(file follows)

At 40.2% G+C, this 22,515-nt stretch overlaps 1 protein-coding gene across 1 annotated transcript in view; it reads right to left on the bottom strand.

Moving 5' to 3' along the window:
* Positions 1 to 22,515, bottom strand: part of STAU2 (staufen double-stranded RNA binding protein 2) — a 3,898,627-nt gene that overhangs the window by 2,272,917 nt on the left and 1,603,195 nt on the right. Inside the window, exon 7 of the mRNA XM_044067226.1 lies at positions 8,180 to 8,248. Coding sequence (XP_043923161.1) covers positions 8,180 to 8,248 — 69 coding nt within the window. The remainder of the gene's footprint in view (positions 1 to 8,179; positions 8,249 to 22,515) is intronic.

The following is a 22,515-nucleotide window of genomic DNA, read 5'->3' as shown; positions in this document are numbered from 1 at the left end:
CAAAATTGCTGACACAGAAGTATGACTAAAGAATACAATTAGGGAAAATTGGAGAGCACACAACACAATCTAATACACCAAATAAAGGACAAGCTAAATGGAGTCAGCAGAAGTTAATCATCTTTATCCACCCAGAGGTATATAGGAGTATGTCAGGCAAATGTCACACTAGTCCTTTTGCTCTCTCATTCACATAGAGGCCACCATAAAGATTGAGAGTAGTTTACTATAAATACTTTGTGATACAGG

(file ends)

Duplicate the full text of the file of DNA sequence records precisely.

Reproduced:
At 40.2% G+C, this 22,515-nt stretch overlaps 1 protein-coding gene across 1 annotated transcript in view; it reads right to left on the bottom strand.

Moving 5' to 3' along the window:
* Positions 1 to 22,515, bottom strand: part of STAU2 (staufen double-stranded RNA binding protein 2) — a 3,898,627-nt gene that overhangs the window by 2,272,917 nt on the left and 1,603,195 nt on the right. Inside the window, exon 7 of the mRNA XM_044067226.1 lies at positions 8,180 to 8,248. Coding sequence (XP_043923161.1) covers positions 8,180 to 8,248 — 69 coding nt within the window. The remainder of the gene's footprint in view (positions 1 to 8,179; positions 8,249 to 22,515) is intronic.

The following is a 22,515-nucleotide window of genomic DNA, read 5'->3' as shown; positions in this document are numbered from 1 at the left end:
CAAAATTGCTGACACAGAAGTATGACTAAAGAATACAATTAGGGAAAATTGGAGAGCACACAACACAATCTAATACACCAAATAAAGGACAAGCTAAATGGAGTCAGCAGAAGTTAATCATCTTTATCCACCCAGAGGTATATAGGAGTATGTCAGGCAAATGTCACACTAGTCCTTTTGCTCTCTCATTCACATAGAGGCCACCATAAAGATTGAGAGTAGTTTACTATAAATACTTTGTGATACAGG